The results (thus far)

What we’ve found thus far is that we’ve been able to maintain our pace without a huge loss to our hiring velocity. The amazing work done by everyone from hiring managers, interviewers, executives and recruiters has allowed for this. And while we still have a lot of time left in the year, we’ve had our biggest hiring quarter to date and we’re again on pace to surpass that with great diversity hiring numbers YTD! (Look forward to sharing year end results of our work later this year)

And while we still have a long road ahead of us, I’m incredibly proud to work for a company that cares about the right things, and isn’t afraid to do it the hard way. (aka the only way)

If you’re interested in joining a company doing it the right way, check us out at www.checkr.com/careers

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Welcoming Sangeeta Chakraborty and Scott Davis to the Checkr Team

We’re excited to welcome two new members to our executive team, Sangeeta Chakraborty as our VP of Customer Success and Scott Davis as our VP of Sales! Sangeeta and Scott both bring over 20+ years of experience in their field, across a wide range of industries and company sizes.

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3 highlights from the Collaboration in the Gig Economy

 

A few weeks ago, the Checkr team made the trip down to Dallas, Texas to attend the 2018 Collaboration in the Gig Economy conference—an annual gathering of gig economy companies, staffing suppliers, and workforce buyers.

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Announcing the Checkr Learning Center

This article was written by Adam Avramescu, Head of Customer Education and Training at Checkr.

When it comes to attracting and onboarding your workforce, background checks play a crucial role. Even minor mistakes, like ordering the wrong package or reviewing reports inconsistently, can have serious consequences and lead to unhappy candidates, missed talent opportunities, and increased legal risk.

In our work with clients, spanning across different industries, company sizes and talent pools, we’ve found that many teams don’t have a consistent and scalable way to educate their teams on the best practices for running background checks. That’s why we’re launching the Checkr Learning Center, our set of in-depth learning courses, which provide your team with the skills they need to run better background checks. Whether you’re ordering reports, making adjudication decisions, or trying to navigate the world of background check compliance, our Learning Center will help you get up to speed.

Through bite-sized lessons and videos, your team can build key skills and better understand how to use Checkr at their own pace. In addition to improving their use of Checkr, they’ll also get context into the background check process, including best practices and common pitfalls to avoid.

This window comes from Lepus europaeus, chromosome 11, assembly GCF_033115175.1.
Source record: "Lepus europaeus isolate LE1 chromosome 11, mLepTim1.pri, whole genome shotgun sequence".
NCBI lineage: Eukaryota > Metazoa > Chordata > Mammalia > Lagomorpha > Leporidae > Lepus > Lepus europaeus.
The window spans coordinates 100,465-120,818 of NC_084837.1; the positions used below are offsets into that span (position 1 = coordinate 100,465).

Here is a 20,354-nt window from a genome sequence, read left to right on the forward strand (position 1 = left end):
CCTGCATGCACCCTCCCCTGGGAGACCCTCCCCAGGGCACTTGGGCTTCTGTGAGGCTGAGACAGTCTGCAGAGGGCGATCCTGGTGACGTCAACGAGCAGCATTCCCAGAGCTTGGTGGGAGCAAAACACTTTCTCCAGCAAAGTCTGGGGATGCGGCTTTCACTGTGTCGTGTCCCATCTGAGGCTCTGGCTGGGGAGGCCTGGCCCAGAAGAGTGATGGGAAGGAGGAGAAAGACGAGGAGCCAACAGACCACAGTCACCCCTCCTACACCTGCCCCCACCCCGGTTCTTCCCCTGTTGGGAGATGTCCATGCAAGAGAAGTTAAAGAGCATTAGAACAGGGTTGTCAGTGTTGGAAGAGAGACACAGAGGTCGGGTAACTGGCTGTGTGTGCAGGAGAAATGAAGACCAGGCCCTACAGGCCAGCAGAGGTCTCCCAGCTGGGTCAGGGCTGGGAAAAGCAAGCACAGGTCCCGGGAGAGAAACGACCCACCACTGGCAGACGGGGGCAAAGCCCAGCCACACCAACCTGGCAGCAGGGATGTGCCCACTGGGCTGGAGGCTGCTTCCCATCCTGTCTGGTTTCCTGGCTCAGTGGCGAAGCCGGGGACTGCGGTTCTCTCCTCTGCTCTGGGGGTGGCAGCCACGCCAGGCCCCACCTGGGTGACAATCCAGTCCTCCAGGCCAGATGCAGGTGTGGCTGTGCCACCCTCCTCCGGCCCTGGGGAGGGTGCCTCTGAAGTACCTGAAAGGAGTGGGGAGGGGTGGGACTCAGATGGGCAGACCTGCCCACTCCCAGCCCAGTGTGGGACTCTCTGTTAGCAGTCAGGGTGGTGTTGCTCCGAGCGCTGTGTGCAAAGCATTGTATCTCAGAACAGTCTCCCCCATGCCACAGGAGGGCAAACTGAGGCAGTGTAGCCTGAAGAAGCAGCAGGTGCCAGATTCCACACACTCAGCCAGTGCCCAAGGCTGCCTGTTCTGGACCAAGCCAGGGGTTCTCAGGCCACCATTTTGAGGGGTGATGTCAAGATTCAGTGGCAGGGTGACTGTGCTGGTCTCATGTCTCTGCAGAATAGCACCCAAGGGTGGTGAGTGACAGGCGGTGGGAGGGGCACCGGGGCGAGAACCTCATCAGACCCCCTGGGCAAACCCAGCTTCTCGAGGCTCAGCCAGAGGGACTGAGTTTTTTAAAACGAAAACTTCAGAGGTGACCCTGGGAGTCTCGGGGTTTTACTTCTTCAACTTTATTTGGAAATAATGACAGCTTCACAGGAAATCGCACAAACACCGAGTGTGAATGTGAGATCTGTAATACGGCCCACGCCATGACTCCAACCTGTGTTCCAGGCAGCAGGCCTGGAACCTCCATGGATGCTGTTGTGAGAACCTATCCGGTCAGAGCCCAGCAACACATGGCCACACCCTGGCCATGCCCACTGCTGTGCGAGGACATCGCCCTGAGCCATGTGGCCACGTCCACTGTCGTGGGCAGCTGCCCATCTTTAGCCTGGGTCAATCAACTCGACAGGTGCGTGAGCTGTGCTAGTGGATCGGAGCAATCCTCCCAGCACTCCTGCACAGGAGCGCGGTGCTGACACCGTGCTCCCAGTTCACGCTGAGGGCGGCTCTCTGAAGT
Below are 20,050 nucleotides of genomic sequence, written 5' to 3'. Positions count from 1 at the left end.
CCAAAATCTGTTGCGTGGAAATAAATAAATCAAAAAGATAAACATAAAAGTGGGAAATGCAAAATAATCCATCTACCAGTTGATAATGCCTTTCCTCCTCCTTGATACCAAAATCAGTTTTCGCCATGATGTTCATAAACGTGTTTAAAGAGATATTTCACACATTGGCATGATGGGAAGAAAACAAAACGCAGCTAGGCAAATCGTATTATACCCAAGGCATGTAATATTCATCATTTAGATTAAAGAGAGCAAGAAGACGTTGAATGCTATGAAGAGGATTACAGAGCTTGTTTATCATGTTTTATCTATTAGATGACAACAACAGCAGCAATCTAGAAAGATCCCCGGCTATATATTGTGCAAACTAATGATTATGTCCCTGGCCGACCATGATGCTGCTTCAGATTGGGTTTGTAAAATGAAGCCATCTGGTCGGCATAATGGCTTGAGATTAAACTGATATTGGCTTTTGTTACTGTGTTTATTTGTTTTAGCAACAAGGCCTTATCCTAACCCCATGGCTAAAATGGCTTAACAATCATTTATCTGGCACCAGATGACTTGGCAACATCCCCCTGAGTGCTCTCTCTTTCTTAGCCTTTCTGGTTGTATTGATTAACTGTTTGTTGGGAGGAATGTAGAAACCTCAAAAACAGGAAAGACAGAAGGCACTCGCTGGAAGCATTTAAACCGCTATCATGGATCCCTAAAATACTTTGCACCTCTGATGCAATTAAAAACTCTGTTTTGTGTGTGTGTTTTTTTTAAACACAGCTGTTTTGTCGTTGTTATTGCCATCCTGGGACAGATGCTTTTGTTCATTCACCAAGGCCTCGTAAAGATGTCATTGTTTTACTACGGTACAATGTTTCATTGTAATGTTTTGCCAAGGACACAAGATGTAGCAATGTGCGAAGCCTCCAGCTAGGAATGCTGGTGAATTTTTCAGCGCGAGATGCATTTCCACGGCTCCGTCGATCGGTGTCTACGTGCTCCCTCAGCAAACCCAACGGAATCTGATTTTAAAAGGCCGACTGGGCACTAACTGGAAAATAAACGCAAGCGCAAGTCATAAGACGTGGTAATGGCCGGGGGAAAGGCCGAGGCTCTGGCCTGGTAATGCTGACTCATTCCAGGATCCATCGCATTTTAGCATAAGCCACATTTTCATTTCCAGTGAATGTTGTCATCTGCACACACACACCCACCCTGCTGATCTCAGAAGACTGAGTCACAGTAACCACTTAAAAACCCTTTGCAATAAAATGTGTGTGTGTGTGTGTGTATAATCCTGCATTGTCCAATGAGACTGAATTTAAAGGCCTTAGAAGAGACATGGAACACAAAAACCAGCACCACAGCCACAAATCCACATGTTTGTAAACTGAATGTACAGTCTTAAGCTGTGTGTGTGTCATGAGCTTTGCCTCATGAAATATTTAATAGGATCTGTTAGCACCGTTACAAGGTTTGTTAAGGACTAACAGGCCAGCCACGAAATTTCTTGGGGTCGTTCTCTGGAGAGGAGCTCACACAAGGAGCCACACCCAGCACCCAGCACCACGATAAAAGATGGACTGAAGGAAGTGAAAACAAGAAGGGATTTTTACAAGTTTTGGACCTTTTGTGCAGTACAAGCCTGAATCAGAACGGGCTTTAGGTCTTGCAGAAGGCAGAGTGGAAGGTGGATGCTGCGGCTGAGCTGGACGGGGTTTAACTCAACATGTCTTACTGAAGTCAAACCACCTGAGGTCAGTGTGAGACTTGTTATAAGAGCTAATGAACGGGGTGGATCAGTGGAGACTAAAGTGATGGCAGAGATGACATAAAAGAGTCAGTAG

To start, we’ll be rolling out a set of role-based learning paths that cover recruiters, adjudicators, admins, and compliance professionals. Each course is bite-sized and is built to be consumed at your own pace. Your team members will be able to see which courses they’ve completed and will have opportunities to check their knowledge and skills in each area.

 

We’ll be adding new courses and content to the Learning Center over time, so your team can continue to improve their skills, provide a better candidate experience, and make more consistent, compliant decisions. To get started today, visit learn.checkr.com and sign into your Checkr Dashboard account.

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3 Takeaways from the World Economic Forum

This article was written by Irene Liu, General Counsel at Checkr.

A few weeks ago, I got the opportunity to attend the World Economic Forum’s Annual Meeting of the New Champions — the foremost global summit on innovation, science, and technology. The meeting, which was held in Tianjin, China, brought together a mix of innovative startups and global leaders to discuss a wide range of topics, including the future of work, trade, and AI.

Below, I’ve outlined a few key themes that resonated with me throughout the forum.

1. The startup scene is more vibrant than ever.
Not only are more startups popping up across the world, but there are also more resources and opportunities for them to connect and grow. Recently, the World Economic Forum launched UpLink, an innovation accelerator to help startups interact and partner with global startup peers, governments, universities, and investors to deliver global impact. It was incredible to meet these global startups and take part in important conversations about accelerating innovation and working together with the WEF community to build a strong Uplink program. Checkr looks forward to being part of Uplink and engaging with the global community of startups.